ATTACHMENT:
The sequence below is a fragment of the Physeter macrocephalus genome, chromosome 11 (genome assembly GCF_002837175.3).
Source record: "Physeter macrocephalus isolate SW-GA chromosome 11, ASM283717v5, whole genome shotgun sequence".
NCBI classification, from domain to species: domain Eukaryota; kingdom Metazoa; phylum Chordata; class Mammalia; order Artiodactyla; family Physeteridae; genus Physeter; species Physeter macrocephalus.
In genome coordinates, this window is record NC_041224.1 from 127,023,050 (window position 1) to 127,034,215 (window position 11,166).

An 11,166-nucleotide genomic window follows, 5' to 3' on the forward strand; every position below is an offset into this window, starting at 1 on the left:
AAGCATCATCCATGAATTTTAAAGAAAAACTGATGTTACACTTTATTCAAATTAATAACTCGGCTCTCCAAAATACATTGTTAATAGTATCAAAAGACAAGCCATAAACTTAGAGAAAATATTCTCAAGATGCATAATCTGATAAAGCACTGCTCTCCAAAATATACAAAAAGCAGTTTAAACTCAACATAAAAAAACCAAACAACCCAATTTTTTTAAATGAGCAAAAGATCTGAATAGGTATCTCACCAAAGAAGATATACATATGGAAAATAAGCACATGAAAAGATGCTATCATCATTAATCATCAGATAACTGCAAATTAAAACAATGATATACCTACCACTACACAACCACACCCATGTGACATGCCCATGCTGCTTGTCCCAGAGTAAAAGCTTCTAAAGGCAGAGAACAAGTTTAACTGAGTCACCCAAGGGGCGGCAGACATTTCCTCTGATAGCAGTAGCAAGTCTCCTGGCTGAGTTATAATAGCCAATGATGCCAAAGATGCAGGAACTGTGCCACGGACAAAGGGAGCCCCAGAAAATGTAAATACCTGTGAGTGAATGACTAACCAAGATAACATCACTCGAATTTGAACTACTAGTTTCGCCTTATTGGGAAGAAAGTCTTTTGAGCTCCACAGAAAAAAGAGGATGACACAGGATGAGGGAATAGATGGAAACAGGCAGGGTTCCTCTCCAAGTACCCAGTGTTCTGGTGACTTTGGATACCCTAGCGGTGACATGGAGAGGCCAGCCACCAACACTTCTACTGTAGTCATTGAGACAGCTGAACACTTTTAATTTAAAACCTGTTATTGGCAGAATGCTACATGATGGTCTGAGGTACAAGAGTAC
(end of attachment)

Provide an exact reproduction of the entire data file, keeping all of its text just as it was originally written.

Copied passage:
The sequence below is a fragment of the Physeter macrocephalus genome, chromosome 11 (genome assembly GCF_002837175.3).
Source record: "Physeter macrocephalus isolate SW-GA chromosome 11, ASM283717v5, whole genome shotgun sequence".
NCBI classification, from domain to species: domain Eukaryota; kingdom Metazoa; phylum Chordata; class Mammalia; order Artiodactyla; family Physeteridae; genus Physeter; species Physeter macrocephalus.
In genome coordinates, this window is record NC_041224.1 from 127,023,050 (window position 1) to 127,034,215 (window position 11,166).

An 11,166-nucleotide genomic window follows, 5' to 3' on the forward strand; every position below is an offset into this window, starting at 1 on the left:
AAGCATCATCCATGAATTTTAAAGAAAAACTGATGTTACACTTTATTCAAATTAATAACTCGGCTCTCCAAAATACATTGTTAATAGTATCAAAAGACAAGCCATAAACTTAGAGAAAATATTCTCAAGATGCATAATCTGATAAAGCACTGCTCTCCAAAATATACAAAAAGCAGTTTAAACTCAACATAAAAAAACCAAACAACCCAATTTTTTTAAATGAGCAAAAGATCTGAATAGGTATCTCACCAAAGAAGATATACATATGGAAAATAAGCACATGAAAAGATGCTATCATCATTAATCATCAGATAACTGCAAATTAAAACAATGATATACCTACCACTACACAACCACACCCATGTGACATGCCCATGCTGCTTGTCCCAGAGTAAAAGCTTCTAAAGGCAGAGAACAAGTTTAACTGAGTCACCCAAGGGGCGGCAGACATTTCCTCTGATAGCAGTAGCAAGTCTCCTGGCTGAGTTATAATAGCCAATGATGCCAAAGATGCAGGAACTGTGCCACGGACAAAGGGAGCCCCAGAAAATGTAAATACCTGTGAGTGAATGACTAACCAAGATAACATCACTCGAATTTGAACTACTAGTTTCGCCTTATTGGGAAGAAAGTCTTTTGAGCTCCACAGAAAAAAGAGGATGACACAGGATGAGGGAATAGATGGAAACAGGCAGGGTTCCTCTCCAAGTACCCAGTGTTCTGGTGACTTTGGATACCCTAGCGGTGACATGGAGAGGCCAGCCACCAACACTTCTACTGTAGTCATTGAGACAGCTGAACACTTTTAATTTAAAACCTGTTATTGGCAGAATGCTACATGATGGTCTGAGGTACAAGAGTAC